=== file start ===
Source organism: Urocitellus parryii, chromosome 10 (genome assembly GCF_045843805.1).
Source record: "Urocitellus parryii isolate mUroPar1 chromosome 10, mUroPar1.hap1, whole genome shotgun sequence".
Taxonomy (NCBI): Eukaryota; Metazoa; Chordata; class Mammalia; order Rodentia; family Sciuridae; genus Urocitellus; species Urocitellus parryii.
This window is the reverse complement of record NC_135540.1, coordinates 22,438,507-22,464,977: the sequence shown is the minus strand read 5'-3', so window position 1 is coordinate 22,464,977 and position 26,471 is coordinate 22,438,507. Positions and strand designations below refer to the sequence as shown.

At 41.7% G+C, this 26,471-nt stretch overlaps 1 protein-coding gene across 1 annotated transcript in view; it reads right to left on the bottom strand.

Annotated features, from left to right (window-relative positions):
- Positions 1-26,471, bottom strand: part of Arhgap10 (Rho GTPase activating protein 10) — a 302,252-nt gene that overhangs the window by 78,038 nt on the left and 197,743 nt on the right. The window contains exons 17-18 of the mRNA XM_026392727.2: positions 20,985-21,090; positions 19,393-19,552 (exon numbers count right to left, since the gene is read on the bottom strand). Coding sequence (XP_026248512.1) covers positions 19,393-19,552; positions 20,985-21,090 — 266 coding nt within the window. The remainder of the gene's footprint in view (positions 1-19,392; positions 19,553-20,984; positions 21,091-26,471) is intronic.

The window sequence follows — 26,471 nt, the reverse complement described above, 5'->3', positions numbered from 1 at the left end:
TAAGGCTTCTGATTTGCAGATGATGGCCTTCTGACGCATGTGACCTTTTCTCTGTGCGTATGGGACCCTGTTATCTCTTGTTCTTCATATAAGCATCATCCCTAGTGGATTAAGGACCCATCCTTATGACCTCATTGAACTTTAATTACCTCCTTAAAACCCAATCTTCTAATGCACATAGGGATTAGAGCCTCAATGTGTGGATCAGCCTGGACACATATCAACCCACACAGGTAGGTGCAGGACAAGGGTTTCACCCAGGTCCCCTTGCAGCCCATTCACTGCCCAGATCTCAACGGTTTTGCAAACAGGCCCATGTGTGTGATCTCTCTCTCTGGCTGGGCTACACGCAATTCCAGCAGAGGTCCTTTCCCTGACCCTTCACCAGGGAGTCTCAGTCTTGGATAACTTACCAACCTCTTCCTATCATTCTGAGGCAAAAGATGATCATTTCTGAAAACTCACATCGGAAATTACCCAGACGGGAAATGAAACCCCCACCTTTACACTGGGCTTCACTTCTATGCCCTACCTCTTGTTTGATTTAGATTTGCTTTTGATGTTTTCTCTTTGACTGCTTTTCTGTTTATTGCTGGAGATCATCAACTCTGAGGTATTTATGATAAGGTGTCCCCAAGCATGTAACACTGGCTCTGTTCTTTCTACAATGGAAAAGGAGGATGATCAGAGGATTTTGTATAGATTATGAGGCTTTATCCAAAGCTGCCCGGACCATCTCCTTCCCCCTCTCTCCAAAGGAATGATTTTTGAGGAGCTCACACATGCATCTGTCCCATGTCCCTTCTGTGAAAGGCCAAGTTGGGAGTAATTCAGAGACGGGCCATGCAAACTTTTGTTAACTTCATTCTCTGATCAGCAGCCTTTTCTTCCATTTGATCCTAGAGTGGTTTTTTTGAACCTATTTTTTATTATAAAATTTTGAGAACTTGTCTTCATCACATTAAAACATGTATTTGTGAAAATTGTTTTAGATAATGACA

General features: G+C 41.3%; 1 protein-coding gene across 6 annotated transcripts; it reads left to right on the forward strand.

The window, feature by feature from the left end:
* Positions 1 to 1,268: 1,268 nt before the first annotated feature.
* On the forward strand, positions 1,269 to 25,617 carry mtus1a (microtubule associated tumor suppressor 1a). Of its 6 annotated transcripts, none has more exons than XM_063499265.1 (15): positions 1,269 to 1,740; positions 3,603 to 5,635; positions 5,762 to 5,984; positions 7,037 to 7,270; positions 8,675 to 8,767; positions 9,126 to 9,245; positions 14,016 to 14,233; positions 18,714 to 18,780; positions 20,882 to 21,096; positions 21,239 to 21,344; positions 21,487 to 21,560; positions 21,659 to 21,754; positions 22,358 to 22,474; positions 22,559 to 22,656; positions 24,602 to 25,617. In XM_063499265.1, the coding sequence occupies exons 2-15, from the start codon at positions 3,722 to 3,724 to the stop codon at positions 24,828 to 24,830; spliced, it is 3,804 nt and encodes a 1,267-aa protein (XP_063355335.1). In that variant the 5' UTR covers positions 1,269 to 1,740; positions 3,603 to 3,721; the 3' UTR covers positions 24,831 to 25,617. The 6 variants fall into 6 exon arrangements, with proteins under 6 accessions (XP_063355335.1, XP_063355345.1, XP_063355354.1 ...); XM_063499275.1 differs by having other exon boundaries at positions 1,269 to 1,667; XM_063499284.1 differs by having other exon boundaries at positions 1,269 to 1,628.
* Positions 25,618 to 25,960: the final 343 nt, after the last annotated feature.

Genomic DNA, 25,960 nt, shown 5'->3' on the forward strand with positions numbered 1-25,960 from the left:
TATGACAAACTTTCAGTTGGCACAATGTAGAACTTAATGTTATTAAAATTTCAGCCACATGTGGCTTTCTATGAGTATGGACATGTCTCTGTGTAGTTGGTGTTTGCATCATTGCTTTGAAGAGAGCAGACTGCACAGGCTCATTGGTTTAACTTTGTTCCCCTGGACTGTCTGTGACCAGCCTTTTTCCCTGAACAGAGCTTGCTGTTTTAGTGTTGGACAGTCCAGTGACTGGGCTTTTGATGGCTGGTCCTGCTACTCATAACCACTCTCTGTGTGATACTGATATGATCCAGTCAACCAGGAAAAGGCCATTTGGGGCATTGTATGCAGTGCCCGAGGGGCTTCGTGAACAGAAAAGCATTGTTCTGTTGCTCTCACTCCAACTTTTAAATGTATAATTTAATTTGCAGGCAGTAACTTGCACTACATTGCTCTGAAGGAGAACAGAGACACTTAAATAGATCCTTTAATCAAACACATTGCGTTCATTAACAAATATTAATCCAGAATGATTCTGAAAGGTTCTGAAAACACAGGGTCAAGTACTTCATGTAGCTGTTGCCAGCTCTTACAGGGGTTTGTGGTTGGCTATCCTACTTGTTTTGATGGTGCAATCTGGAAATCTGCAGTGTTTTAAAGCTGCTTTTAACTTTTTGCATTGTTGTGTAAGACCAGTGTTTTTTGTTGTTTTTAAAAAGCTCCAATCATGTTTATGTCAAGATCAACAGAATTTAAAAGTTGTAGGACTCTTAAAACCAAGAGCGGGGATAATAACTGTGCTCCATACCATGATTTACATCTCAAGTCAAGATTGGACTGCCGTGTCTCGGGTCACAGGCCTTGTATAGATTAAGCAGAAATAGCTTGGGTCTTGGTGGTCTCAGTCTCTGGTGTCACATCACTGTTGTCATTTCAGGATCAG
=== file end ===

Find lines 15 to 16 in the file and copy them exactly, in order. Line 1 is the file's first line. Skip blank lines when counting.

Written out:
Genomic DNA, 25,960 nt, shown 5'->3' on the forward strand with positions numbered 1-25,960 from the left:
TATGACAAACTTTCAGTTGGCACAATGTAGAACTTAATGTTATTAAAATTTCAGCCACATGTGGCTTTCTATGAGTATGGACATGTCTCTGTGTAGTTGGTGTTTGCATCATTGCTTTGAAGAGAGCAGACTGCACAGGCTCATTGGTTTAACTTTGTTCCCCTGGACTGTCTGTGACCAGCCTTTTTCCCTGAACAGAGCTTGCTGTTTTAGTGTTGGACAGTCCAGTGACTGGGCTTTTGATGGCTGGTCCTGCTACTCATAACCACTCTCTGTGTGATACTGATATGATCCAGTCAACCAGGAAAAGGCCATTTGGGGCATTGTATGCAGTGCCCGAGGGGCTTCGTGAACAGAAAAGCATTGTTCTGTTGCTCTCACTCCAACTTTTAAATGTATAATTTAATTTGCAGGCAGTAACTTGCACTACATTGCTCTGAAGGAGAACAGAGACACTTAAATAGATCCTTTAATCAAACACATTGCGTTCATTAACAAATATTAATCCAGAATGATTCTGAAAGGTTCTGAAAACACAGGGTCAAGTACTTCATGTAGCTGTTGCCAGCTCTTACAGGGGTTTGTGGTTGGCTATCCTACTTGTTTTGATGGTGCAATCTGGAAATCTGCAGTGTTTTAAAGCTGCTTTTAACTTTTTGCATTGTTGTGTAAGACCAGTGTTTTTTGTTGTTTTTAAAAAGCTCCAATCATGTTTATGTCAAGATCAACAGAATTTAAAAGTTGTAGGACTCTTAAAACCAAGAGCGGGGATAATAACTGTGCTCCATACCATGATTTACATCTCAAGTCAAGATTGGACTGCCGTGTCTCGGGTCACAGGCCTTGTATAGATTAAGCAGAAATAGCTTGGGTCTTGGTGGTCTCAGTCTCTGGTGTCACATCACTGTTGTCATTTCAGGATCAG